Let's Get This Straight Once And For All: Stalking Is Not Romantic, It's A Crime.

Don't suffer in silence.

22/09/2016 3:23 PM IST | Updated 22/09/2016 7:27 PM IST
Amit Dave / Reuters
Representative image.

Here's a fact: Delhi is no longer only the rape capital of the country but now also the stalking capital. Here are the numbers that tell the story: According to National Crime Records Bureau data for 2015, 1,124 people from the Union Territory of Delhi complained of stalking under Section 354D of the Indian Penal Code. This accounts for 18% of all stalking cases in the country. Delhi also contributes to 97% of all such complaints from all the Union Territories.

The new epithet seems all the more appropriate with a woman being stabbed to death in broad daylight with a pair of scissors by a man who had been stalking her for months. It has been reported that Karuna Kumar's family had apprehended the accused, Surender Singh (alias Aditya Malik), even complained to the police, but, in the end, they had "reached an understanding" with him and decided he was harmless. The result, after about six months, is the loss of a young life.

Such incidents are not rare in contemporary India. A few months ago, a young professional called Swathi had been hacked to death, once again in broad daylight, in a railway station in Chennai by a man called Ramkumar, who had been stalking her for weeks.

Now here's another fact: stalking wasn't considered a serious crime in India until the law was amended three years ago. The change was made in February 2013, a few months after the infamous 'Nirbhaya' case, where a young medical student was abducted in a bus, gangraped and left mortally wounded by a group of men.

Before this legal intervention was made, most Indians seemed to consider stalking a form of flirting, and that perception, unfortunately, still persists. Be it the legend of Lord Krishna dallying with gopikas or roadside romeos teasing their love interests (which is how romances in most Bollywood films began), stalking is considered to be just another harmless form of persuasion in the scheme of the great Indian romance.

Hindustan Times via Getty Images
Relatives and family members block traffic outside Sushruta Trauma Centre after the death of Karuna Kumar, who was stabbed by her stalker on September 20, 2016 in New Delhi, India. (Photo by Raj K Raj/Hindustan Times via Getty Images)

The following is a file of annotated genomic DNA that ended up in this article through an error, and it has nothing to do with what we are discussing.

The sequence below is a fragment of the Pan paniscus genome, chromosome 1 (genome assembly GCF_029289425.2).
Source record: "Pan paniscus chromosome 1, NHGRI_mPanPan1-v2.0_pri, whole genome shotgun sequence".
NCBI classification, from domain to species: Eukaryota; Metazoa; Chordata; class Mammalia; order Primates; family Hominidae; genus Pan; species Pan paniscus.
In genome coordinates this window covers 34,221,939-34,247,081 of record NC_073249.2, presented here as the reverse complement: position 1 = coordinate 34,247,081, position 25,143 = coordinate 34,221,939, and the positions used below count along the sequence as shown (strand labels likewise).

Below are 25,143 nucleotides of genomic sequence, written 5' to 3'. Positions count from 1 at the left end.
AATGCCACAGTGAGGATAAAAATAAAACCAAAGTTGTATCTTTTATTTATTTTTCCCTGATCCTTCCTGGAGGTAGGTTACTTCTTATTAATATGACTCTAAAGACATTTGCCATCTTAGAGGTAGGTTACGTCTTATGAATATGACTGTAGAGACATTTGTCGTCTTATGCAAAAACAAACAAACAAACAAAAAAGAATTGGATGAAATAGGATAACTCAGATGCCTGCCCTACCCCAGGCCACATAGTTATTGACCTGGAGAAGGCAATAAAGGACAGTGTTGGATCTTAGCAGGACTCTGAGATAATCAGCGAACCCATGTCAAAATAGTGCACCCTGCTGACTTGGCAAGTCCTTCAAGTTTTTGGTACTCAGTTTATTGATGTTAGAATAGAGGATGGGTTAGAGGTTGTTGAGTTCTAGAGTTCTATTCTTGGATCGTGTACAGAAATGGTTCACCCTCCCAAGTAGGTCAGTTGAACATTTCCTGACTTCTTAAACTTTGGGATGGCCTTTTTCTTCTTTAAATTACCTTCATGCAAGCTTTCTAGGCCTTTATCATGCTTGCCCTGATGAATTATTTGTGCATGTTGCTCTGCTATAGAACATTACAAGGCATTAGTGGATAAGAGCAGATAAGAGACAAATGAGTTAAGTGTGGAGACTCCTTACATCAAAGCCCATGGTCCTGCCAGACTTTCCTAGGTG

In fact, when the anti-rape bill was being discussed and debated in Lok Sabha in 2013, quite a few lawmakers expressed their displeasure at the proposal of making stalking a punishable offence. JD(U) chief Sharad Yadav, with the pomp of a teenager who has just landed their first date, even said, "Who among us has not followed a girl?" In an atmosphere where the mildest criticism against competing parties has people banging their benches, the entire house burst out in laughter and chortled along.

Being irked by a stalker, as movies from different parts of India will still show you, ultimately leads a woman to succumbing to him. A notable exception, in this regard, is the Shah Rukh Khan-Juhi Chawla starrer Darr, which, as early as 1993, portrayed the stalker as psychologically disturbed person with the makings of a serial killer. One or both of these characteristics may be seen in all stalkers.

A woman who complains of being stalked often becomes the subject of derision among her contemporaries, some of whom tend to view stalking as an innocuous activity, with the sort of indulgence reserved for a pesky child demanding constant attention. Unsurprisingly, some also think stalking is an expression of admiration, a form of flattery, and any adverse reaction to it is always an overreaction.

These presumptions, hesitations, doubts and diffidence should be put to rest by the daily stories of acid attack, physical and sexual assault, and other forms of violence perpetrated on women. But tragedies still do happen, people are given the benefit of the doubt, sometimes the danger isn't even real until it actually befalls the victim. It's important, nonetheless, to recognise stalking for what it is and the stalker as who they are. Here's a quick checklist, by no means exhaustive, for what qualifies as stalking, even if it may not seem so.

  • Stalking is intimidation of a person by following them closely in real life or by tracking their activities online. The moment flattery, persuasion or flirtation crosses over into a zone of discomfort for one of the parties involved, the act may be seen as unwanted attention, or stalking. More so, if it becomes persistent and continues regardless of being expressly forbidden to do so.

  • An ex-lover or an admirer, who is a relative stranger, plying you with attention is not a matter of joke, however pathetic it may seem or make you enjoy the power you have over them for the moment. Treat such behaviour with utmost seriousness and do everything you can to put an end to it as soon as possible. It's easier to stand up against a stranger than an ex, but one may not be necessarily less worrying than the other as a stalker.

  • Confront the stalker, make their ways known to your family and friends. The shame is on the stalker, not on the person who is being stalked. Women, especially in India, are frequently held to be the cause of stalking if they have been on friendly terms with a man once. The man may accuse the woman of leading him on or threaten to do some harm unto himself to blackmail her into accepting his terms. The problem, in such cases, lies with the man.

Stalking, like most forms of emotional trauma, violates the idea of consent that is at the heart of equitable human relations. It should be opposed and condemned in no uncertain terms.

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